Community is a crucial value in my life. I believe in the importance of fostering your community and connecting with those around you; life is more meaningful in communion with others. That’s why I fiercely appreciate my communities in Boulder.
You are capable of anything you desire, surround yourself with those that agree.
One of my favorite aspects about MMC was the small class sizes that allowed for a meaningful relationship with my professors. I double majored in Human Services and Criminal Justice, which means I was fortunate enough to have two advisors!
I had at least one class every semester with Lori Lincoln, my Human Services advisor. She helped me decide that I wanted to pursue my law degree. There was a time that I doubted my ability to pursue my law degree, but she constantly reminded me of my capabilities and my passions. When that decision was solidified, I felt empowered to make the decision to run across the country for cancer with the Ulman Cancer Fund for Young Adults. In all of my personal and professional endeavors, I knew that I always had her support.
Dana DeWitt, my Criminal Justice advisor cultivated my interest in the Criminal Justice system and fueled my desire for knowledge. He also cared deeply about my personal development. He’d always ask me how my track meets went and supported my journey running across the country, as well.
It’s so important to have a mentor!
I am so thankful for my mentors outside of the classroom, as well, as they helped me grow into the person that I am today. More importantly, they taught me the value of having a mentor. You’re never too old or too good for a mentor. Mentors are life supporters that propel you to greater heights.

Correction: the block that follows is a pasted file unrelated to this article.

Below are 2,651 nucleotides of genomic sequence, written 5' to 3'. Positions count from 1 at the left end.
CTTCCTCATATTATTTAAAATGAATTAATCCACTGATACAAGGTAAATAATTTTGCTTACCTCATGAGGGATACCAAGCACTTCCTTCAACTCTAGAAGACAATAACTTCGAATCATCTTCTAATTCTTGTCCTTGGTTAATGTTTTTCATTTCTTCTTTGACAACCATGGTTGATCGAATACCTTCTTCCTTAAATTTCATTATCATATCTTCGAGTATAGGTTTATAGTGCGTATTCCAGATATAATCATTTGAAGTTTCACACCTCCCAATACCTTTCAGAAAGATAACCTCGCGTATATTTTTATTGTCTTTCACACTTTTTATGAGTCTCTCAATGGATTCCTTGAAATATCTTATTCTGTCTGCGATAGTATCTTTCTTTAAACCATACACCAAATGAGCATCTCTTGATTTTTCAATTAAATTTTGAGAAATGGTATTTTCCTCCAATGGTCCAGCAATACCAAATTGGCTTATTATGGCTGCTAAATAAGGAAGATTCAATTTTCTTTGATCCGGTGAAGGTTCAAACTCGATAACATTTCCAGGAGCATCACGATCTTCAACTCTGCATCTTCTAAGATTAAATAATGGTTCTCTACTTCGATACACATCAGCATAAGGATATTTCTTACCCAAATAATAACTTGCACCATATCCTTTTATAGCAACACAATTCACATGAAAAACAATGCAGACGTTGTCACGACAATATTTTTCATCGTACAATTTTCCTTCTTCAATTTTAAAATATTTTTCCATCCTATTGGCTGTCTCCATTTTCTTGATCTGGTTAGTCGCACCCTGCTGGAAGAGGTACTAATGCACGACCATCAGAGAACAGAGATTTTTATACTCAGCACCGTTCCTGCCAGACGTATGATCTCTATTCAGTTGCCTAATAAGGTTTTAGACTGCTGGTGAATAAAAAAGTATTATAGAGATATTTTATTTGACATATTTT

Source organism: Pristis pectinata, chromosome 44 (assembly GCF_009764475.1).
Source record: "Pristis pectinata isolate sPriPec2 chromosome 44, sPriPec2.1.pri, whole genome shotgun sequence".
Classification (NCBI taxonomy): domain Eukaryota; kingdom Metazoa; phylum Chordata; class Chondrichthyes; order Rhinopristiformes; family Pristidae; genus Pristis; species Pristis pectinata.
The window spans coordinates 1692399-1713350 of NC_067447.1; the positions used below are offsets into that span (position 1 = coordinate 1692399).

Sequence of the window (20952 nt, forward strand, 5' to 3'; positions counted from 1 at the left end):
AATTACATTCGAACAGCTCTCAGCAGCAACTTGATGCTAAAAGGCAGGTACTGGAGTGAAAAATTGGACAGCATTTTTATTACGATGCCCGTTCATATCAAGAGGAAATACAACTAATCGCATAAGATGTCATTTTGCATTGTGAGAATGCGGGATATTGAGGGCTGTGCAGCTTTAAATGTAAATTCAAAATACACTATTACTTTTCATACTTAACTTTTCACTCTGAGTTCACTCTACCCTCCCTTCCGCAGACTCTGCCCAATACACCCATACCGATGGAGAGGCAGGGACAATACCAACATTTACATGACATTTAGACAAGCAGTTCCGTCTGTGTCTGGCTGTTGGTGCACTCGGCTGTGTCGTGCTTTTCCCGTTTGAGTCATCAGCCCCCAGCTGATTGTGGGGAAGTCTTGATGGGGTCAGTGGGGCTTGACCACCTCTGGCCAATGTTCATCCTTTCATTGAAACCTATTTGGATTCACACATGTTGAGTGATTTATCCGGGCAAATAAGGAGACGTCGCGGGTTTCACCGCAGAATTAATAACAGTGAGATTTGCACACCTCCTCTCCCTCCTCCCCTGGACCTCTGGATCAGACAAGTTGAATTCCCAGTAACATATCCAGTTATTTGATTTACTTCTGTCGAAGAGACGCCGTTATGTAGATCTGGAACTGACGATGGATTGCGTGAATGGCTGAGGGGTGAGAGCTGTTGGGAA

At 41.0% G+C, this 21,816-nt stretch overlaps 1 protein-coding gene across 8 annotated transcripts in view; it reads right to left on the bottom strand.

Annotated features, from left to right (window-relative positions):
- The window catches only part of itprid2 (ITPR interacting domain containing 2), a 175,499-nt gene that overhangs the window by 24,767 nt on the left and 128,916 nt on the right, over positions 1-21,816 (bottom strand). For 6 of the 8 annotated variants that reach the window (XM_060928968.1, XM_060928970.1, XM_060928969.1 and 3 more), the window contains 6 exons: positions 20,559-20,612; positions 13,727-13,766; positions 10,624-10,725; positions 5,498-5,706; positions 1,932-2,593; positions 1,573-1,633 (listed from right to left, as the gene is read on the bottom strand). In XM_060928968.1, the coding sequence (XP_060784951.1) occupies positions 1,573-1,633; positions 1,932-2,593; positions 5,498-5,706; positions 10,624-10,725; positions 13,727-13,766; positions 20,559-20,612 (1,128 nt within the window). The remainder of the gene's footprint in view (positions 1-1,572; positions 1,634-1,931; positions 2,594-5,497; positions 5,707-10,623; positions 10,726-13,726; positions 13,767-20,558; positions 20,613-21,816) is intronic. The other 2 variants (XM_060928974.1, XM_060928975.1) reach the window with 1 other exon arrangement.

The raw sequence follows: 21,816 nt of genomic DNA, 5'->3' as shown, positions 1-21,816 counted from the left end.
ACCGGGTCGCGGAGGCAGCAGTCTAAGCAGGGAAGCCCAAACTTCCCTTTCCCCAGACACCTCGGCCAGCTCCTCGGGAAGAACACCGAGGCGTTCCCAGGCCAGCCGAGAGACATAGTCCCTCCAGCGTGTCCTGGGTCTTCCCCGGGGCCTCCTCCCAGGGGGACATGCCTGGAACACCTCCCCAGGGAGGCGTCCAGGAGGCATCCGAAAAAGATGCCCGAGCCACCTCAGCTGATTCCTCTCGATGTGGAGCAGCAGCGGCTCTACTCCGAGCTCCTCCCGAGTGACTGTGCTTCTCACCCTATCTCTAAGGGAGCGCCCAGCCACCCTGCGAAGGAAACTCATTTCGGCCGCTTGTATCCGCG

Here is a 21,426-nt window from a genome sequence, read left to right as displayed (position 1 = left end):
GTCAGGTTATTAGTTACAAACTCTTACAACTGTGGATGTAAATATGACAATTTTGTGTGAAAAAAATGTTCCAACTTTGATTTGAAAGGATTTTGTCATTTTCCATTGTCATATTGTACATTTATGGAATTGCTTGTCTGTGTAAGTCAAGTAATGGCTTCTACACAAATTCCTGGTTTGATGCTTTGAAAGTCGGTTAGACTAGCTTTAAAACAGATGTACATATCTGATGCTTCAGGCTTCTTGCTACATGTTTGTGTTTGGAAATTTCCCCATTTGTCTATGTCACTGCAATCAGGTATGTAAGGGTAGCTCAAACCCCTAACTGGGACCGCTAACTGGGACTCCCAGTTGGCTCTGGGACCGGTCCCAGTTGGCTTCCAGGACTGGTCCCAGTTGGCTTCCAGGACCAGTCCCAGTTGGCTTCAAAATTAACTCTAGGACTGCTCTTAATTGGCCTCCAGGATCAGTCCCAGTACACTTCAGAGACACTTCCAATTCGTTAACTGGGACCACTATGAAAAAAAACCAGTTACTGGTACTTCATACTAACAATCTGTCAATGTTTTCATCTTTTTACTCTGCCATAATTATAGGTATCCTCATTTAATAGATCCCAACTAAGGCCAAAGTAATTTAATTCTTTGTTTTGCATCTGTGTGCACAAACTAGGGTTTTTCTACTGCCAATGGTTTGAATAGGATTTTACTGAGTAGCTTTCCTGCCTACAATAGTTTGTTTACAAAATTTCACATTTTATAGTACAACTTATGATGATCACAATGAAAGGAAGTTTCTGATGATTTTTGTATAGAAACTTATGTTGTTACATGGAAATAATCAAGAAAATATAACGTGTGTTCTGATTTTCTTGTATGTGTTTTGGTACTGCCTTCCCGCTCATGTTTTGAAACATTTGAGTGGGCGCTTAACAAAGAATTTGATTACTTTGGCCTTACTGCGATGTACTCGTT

Randy Fischer, my track and field coach, is my forever coach, friend, and mentor. He constantly instilled courage into my perspective. At first, it frightened me how much he enthusiastically believed in my capabilities. However, his belief in me slowly became my own, and courage flourished in my mentality both on and off the track. Life expands with a courageous perspective. You don’t have to participate in a collegiate level sport to experience this type of growth. Any form of exercise teaches you to be disciplined, to persevere, and to grow stronger. It nourishes your body, mind, and soul. Whatever it is, do it with every fiber of your being and you won’t regret it.
Jordan Foos, now the Campus Ministry Director, was another mentor to me. As the RA program director, he always brought a more meaningful, thought-provoking element to our team that I appreciated immensely. I, also, worked with him when I was a tutor, and I was fortunate enough to spend time with him on service trips, too. He always encouraged personal growth within a professional atmosphere, and I valued his words and wisdom.
The best part is that I know I could randomly call any of them up at any moment and they would all still be there for me.
These mentors, service experiences, and community values gained at MMC are continuing to empower me in Boulder, Colorado. I signed up for a mentor who is in his second year of law school, and I try to utilize his wisdom as much as possible to guide me through my first year of law school. My love for service is continuing to flourish as I’ve signed up for the Acequia Project, helping farmers with water distribution, and the Korey Wise Innocence Project at Colorado Law, which is aimed at fixing the mistakes made by the Criminal Justice System that lead to innocent people being incarcerated. These projects correlate with my core values and further my mission to positively impact.
I cannot wait to see what the future holds, but I will never forget the past; I am so thankful for the experiences and the people who played a part in my journey. I’ll carry these lessons with me throughout the entirety of my existence.
With so much love,